Originally Posted by Kusanar
I just started a compost pile at the house, will be interesting to see how long it takes my husband to discover it... it's not hidden and we don't have a large yard, so probably not long. I have a dog in the house and he never holds it to go outside, so his pen is about 3 inches deep in pine shavings to keep the smell down and to keep the floor clean and dry (it's amazing how dry and clean the floor is under there when you sweep up the shavings), so I'm starting a compost pile for the shavings, I don't have much green stuff to add, but I will probably go out every now and then and rake up the grass clippings after mowing just to have something to mix in there. also, I know dog poop shouldn't be in a compost pile, but it's either that, or throw it all in the trash can, so I'll just let it rot down really well, it's not like dogs and cats don't pee and poop in my garden anyway...
You’ll find that those pine shavings take a pretty good amount of time to break down. How long will depend on how moist it is and how much nitrogen you put in with them. Turning it makes a difference too.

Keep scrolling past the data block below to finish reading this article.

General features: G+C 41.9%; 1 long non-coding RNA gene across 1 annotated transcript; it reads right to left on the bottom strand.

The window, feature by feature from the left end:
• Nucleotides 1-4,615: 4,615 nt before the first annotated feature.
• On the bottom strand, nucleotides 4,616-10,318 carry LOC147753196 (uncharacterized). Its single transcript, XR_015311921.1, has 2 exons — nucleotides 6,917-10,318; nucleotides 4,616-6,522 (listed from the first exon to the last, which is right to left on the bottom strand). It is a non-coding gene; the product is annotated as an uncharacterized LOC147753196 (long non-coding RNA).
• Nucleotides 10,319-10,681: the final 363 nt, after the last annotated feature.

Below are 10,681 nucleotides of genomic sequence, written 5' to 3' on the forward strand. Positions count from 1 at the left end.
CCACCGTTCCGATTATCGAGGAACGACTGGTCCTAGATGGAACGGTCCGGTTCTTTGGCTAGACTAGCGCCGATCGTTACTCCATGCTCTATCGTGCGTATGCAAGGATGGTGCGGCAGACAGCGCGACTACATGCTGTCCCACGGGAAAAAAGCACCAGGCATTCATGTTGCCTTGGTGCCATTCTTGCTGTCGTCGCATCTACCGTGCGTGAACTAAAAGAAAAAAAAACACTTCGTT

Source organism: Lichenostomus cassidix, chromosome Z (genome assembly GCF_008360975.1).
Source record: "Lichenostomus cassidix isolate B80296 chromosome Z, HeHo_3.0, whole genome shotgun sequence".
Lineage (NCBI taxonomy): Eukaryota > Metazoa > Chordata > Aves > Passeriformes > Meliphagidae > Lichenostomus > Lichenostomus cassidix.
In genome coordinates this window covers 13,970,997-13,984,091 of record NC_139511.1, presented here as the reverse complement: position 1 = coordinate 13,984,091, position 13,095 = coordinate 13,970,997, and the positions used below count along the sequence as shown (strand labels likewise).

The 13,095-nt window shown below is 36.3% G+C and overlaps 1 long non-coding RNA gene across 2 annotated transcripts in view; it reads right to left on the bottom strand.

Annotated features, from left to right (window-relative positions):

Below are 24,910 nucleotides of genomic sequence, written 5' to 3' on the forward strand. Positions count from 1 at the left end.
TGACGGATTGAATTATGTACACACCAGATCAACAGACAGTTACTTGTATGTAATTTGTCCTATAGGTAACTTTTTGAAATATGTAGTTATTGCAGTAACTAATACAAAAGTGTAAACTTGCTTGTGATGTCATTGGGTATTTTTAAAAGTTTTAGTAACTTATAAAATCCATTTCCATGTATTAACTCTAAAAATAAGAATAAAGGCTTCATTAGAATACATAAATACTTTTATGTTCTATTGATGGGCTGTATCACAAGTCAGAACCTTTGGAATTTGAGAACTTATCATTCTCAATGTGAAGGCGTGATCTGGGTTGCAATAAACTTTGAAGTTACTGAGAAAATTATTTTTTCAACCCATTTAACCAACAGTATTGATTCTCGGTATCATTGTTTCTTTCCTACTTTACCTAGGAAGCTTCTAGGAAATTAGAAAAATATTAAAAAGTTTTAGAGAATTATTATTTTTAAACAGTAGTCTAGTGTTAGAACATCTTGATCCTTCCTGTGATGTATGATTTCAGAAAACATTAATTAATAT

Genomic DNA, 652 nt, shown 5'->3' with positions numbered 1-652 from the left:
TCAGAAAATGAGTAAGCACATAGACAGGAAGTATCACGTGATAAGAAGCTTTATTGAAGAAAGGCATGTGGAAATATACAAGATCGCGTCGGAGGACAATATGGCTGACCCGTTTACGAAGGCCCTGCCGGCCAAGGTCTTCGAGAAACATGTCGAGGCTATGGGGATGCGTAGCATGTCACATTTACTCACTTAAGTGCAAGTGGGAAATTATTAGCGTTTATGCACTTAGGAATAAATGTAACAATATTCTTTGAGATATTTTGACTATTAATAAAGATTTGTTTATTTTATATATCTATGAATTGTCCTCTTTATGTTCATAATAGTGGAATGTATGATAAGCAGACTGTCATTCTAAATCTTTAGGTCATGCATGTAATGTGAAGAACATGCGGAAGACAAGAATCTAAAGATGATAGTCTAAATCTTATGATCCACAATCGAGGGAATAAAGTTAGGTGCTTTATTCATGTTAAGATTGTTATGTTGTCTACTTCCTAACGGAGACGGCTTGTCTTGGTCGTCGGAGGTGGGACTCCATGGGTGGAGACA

The concern I’ve read about composting dog and cat poop and using that compost on the garden is that it can transmit some diseases. I don’t know what diseases or how likely that is to actually happen. I also don’t know if the animal’s diet has a contribution to that risk. All the experts say do not do it, but I really don’t know how big the risk actually is or what contributes to making that risk higher or lower.
I dug a pit to use for pure dog poop, not mixed with shavings. When that gets flies or starts to smell I cover it with a layer of grass clippings. That solves my problem but that pit is over 200 feet away from much of anything. I do have nut trees in that area so I have no doubt it will be full of tree roots as it composts. I’m not worried about the trees bringing any pathogens up through the roots to the nuts.
If you only have one compost pile, you will never have finished compost as long as you continue adding to it. I really don’t think the risk is tremendously high if it has thoroughly composted, but I don’t compost dog poop and use that on my vegetable garden. I would be more willing to use that on my ornamentals but I don’t separately compost for that. Just wash your hands after weeding those ornamentals but you probably should wash your hands anyway after playing in dirt.